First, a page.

Finally, it is clear that the purpose of Hebrews 10 is to encourage Jewish believers to continue to deeply trust in God and persevere in their faith. This is why the author, after explaining the results of deliberately choosing continual sin, ends the chapter with the following statement: “But we do not belong to those who shrink back and are destroyed (apōleian), but to those who have faith and are saved.” He is making it clear to his audience that the hypothetical scenario of willful continuous sin is not an expected reality. It is meant instead to remind believers of their high calling to have faith and be saved from sin. And the author is confident that they will rise to this calling, rather than experience the destruction that results from choosing a life of willful wickedness.

Just as a reminder, we already did a study on the biblical usage of the word translated above as destruction (apōleian). You can see it here . But as a summary, it doesn’t mean eternal torment in hell, but rather destruction or loss of well being.

Conclusion

Although there are some passages that superficially seem to suggest that certain sins will never be forgiven, a deeper investigation reveals that God is capable of forgiving anything that he chooses to forgive. Below is a summary of the main points that we have seen after examining each of these verses in context.

1. The words often translated as “never be forgiven” in Mark 3 actually are ouk echei aphesin eis ton aiōna . This phrase means “not has forgiveness to the age” if literally translated. This seems to denote an inability to find forgiveness in this lifetime due to a stubborn refusal to acknowledge the miracles of Christ as God’s work. Instead, these people claimed Jesus’ work was Satanic. Such hardness of heart prevented them from coming to repentance.

2. The discussion of the hypothetical true believer who falls away from the faith seems to indicate a person with the same hardness of heart that the teachers of the law had. Fully experiencing and understanding the gospel, yet turning away, is similar to seeing Christ’s miracles and denying their source. The statement that it is therefore impossible for a true believer who has fallen away to be brought back to repentance also suggests that this person has made a stubborn choice to deny the only person with the power to bring about repentance in this life. They are therefore powerless to repent, having denied His power. Yet, it is clear that all things are possible with God and that He has clearly determined to reconcile and unite all to Himself. So what is impossible for us to accomplish, God is still able to do and promises that He will.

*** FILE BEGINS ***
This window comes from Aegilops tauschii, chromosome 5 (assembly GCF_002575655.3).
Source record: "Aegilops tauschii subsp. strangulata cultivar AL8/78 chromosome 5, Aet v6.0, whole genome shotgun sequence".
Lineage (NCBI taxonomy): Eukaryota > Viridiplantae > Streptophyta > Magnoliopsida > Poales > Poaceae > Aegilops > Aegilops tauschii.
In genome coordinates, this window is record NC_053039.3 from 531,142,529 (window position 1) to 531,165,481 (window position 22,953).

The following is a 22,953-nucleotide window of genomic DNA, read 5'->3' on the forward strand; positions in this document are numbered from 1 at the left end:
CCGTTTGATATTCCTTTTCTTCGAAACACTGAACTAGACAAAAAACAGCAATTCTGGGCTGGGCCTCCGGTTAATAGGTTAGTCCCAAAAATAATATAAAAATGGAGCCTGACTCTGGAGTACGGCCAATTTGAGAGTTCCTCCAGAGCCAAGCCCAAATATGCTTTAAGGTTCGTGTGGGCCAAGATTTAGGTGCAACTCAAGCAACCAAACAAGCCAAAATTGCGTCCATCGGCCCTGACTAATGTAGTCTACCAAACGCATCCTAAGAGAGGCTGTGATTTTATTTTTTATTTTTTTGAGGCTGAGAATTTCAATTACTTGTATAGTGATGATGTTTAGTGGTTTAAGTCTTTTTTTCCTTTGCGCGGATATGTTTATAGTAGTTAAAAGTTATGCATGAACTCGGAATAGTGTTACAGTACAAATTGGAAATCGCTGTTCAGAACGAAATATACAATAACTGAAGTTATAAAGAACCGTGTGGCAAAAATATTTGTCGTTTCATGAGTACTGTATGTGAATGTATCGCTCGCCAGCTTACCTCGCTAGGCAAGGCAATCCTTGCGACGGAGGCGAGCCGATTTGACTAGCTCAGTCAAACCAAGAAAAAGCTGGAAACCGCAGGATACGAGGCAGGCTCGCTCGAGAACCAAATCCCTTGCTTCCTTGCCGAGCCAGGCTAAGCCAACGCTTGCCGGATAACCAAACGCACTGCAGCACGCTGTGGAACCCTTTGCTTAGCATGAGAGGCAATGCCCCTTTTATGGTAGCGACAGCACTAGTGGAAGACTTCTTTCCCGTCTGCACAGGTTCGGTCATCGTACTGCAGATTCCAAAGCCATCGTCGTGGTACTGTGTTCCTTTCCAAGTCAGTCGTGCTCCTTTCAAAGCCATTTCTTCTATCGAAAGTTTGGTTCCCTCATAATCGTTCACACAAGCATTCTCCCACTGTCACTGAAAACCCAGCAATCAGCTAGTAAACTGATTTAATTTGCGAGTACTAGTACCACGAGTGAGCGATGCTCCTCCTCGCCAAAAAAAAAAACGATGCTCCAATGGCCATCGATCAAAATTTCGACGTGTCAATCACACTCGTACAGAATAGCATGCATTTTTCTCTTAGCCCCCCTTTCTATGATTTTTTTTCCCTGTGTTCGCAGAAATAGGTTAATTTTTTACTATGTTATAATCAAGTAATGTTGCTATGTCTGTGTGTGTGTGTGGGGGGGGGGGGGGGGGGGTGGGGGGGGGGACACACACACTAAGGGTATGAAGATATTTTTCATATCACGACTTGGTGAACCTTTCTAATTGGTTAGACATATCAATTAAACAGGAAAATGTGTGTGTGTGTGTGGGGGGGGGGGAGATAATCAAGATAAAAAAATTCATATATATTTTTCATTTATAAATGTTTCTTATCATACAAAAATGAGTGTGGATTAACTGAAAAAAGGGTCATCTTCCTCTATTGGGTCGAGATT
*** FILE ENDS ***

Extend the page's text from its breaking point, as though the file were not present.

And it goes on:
3. Jesus is the only true sacrifice for sin. There is no option to return to the Jewish sacrificial system which simply foreshadowed the true redemptive work of Christ. If we as believers mock God by continually and willfully choosing sin, we are choosing to not be saved from sin in this life. The result is condemnation to the lake of fire along with the wicked that have not yet been cleansed of their sins. But this cleansing is the very purpose of fire (as described clearly and repeatedly throughout the Scriptures). It is far better to choose to follow Christ now and be sanctified throughout this life, rather than choose wickedness and experience God’s judgment in the future.

God’s judgment is a serious matter that is not to be taken lightly. This is why the writer of Hebrews warns us so strongly against having a flippant attitude about the grace we have received. But we must remember that Scripture teaches us that God’s judgment and anger are purposeful and result in reconciliation. As Hebrews 12 tells us, “the Lord disciplines the one he loves,” and “God disciplines us for our good, in order that we may share in his holiness.” This is purposeful and results in the fulfillment of His will that all come to repentance (2 Peter 3:9). It is also temporary, “for his anger lasts only a moment, but his favor lasts a lifetime; weeping may stay for the night, but rejoicing comes in the morning” (Psalm 30:5). As the psalmist repeats in Psalm 136, “His mercy endures forever.” This mercy in no way compromises his justice. Rather it is central to it.

Isaiah 30:18 NIV

Yet the Lord longs to be gracious to you;
therefore he will rise up to show you compassion.
For the Lord is a God of justice.
Blessed are all who wait for him!

Notice that the Lord longs to be gracious and show compassion because He is “a God of justice.” He is the model for us of forgiveness and he tells us that we must always forgive (Luke 17:3-4, Matthew 6:14-15, and elsewhere). There is no forgiveness that is impossible for Him, for all things are possible for Him. His will to reconcile all to himself, as clearly described in Colossians 1, will not be thwarted. For this reason, we can “give thanks to the Lord, for he is good; his love endures forever” (Psalm 107:1).